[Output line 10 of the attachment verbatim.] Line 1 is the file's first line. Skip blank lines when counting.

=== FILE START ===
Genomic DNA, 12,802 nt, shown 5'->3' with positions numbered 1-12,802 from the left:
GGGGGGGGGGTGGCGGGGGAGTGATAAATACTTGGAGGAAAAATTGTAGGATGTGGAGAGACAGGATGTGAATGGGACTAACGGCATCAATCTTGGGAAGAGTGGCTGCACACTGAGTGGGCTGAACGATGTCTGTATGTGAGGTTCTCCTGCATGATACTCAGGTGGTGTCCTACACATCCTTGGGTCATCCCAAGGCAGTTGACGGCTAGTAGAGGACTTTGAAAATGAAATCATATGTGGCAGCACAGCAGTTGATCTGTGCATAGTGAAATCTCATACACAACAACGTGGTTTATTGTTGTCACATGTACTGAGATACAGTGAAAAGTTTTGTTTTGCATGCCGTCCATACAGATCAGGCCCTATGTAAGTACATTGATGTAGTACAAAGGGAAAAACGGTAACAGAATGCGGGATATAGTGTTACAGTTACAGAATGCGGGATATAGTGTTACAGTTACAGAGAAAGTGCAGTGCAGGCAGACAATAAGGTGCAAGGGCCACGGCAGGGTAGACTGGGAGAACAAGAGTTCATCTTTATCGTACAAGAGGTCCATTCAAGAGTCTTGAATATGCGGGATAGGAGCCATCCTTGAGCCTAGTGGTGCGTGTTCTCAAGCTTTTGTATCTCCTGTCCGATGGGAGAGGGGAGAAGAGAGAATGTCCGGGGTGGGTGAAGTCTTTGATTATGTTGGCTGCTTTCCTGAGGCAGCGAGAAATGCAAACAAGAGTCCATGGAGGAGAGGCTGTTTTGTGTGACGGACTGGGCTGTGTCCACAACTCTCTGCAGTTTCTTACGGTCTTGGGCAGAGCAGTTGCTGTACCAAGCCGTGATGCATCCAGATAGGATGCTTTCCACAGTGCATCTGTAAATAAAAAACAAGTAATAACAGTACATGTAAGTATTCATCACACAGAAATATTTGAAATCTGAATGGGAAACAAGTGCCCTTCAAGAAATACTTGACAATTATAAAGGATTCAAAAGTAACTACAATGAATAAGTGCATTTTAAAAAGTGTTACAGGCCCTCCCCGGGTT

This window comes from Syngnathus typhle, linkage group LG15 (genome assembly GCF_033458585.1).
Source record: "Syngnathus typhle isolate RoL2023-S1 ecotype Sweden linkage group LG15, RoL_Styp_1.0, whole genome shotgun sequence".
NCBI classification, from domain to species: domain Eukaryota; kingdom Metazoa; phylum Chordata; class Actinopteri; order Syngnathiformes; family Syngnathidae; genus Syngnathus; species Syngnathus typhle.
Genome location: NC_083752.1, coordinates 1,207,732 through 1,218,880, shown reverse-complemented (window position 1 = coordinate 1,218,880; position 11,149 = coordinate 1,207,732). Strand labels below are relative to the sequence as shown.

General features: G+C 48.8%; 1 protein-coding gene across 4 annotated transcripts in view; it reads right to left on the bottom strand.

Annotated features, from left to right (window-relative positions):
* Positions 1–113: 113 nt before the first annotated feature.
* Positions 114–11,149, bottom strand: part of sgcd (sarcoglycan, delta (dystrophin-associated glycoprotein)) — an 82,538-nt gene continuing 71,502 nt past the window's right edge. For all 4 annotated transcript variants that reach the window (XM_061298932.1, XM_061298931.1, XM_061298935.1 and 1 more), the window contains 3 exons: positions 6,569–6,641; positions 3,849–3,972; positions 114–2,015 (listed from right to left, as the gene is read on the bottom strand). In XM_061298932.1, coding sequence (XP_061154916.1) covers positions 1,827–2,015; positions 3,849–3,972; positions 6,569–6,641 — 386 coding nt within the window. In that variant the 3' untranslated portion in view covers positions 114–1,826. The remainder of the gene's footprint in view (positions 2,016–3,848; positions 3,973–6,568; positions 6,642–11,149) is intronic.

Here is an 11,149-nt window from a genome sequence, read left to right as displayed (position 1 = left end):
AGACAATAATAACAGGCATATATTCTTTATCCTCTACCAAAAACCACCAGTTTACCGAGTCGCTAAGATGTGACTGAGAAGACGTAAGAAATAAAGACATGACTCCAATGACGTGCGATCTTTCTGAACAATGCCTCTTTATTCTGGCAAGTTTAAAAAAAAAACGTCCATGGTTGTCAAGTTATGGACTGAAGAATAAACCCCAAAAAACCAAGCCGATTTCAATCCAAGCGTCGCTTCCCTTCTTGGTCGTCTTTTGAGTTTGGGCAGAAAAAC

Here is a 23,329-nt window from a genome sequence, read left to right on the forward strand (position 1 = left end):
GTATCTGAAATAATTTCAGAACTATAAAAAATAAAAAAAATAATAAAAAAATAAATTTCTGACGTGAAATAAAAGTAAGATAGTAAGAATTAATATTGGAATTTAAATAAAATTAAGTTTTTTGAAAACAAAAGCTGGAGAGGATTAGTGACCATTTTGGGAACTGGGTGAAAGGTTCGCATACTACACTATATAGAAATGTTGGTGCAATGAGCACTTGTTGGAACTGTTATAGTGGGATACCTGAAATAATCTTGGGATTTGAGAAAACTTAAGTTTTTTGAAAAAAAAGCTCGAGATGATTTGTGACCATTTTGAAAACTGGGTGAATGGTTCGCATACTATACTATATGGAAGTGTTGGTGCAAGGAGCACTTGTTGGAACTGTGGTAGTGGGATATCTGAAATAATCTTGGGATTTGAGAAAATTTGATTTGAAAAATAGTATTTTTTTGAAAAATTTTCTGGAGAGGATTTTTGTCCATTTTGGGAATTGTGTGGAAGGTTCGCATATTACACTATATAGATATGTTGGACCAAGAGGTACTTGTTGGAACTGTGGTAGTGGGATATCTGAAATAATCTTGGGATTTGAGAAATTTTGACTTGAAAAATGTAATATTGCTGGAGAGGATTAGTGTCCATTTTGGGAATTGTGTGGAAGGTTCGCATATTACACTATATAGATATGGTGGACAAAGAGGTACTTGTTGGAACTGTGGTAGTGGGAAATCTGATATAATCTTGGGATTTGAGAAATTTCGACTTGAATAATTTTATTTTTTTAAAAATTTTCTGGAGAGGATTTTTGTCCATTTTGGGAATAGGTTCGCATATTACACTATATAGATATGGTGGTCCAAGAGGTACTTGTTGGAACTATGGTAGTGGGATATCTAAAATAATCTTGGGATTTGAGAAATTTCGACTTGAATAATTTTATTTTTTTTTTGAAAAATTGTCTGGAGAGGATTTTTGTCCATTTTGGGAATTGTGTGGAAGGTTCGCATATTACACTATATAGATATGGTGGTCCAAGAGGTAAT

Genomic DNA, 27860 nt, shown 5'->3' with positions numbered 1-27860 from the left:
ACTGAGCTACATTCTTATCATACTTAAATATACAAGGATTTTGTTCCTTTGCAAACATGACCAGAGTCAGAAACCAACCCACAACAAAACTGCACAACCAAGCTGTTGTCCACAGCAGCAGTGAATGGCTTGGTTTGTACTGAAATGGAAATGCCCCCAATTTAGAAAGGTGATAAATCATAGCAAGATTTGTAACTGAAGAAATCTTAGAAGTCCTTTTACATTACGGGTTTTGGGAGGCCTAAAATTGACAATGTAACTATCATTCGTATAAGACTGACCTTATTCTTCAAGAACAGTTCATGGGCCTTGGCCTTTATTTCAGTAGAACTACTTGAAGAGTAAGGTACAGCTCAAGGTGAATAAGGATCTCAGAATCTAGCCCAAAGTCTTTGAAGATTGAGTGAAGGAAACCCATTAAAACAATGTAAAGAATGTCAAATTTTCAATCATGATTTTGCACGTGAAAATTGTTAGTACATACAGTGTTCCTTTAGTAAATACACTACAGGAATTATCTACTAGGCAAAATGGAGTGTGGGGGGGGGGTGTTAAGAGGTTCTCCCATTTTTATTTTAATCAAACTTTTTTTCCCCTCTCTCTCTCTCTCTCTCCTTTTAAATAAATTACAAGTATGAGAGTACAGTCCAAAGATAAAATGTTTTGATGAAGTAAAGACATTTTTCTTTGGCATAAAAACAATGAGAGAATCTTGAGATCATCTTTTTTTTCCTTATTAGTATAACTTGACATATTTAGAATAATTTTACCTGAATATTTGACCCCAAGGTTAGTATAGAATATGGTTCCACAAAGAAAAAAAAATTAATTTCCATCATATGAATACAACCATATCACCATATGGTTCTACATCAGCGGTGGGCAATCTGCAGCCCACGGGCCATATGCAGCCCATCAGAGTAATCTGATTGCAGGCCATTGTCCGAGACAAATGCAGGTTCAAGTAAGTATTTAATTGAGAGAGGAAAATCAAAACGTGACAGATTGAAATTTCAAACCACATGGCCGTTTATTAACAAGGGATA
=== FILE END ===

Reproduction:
* Positions 114–11,149, bottom strand: part of sgcd (sarcoglycan, delta (dystrophin-associated glycoprotein)) — an 82,538-nt gene continuing 71,502 nt past the window's right edge. For all 4 annotated transcript variants that reach the window (XM_061298932.1, XM_061298931.1, XM_061298935.1 and 1 more), the window contains 3 exons: positions 6,569–6,641; positions 3,849–3,972; positions 114–2,015 (listed from right to left, as the gene is read on the bottom strand). In XM_061298932.1, coding sequence (XP_061154916.1) covers positions 1,827–2,015; positions 3,849–3,972; positions 6,569–6,641 — 386 coding nt within the window. In that variant the 3' untranslated portion in view covers positions 114–1,826. The remainder of the gene's footprint in view (positions 2,016–3,848; positions 3,973–6,568; positions 6,642–11,149) is intronic.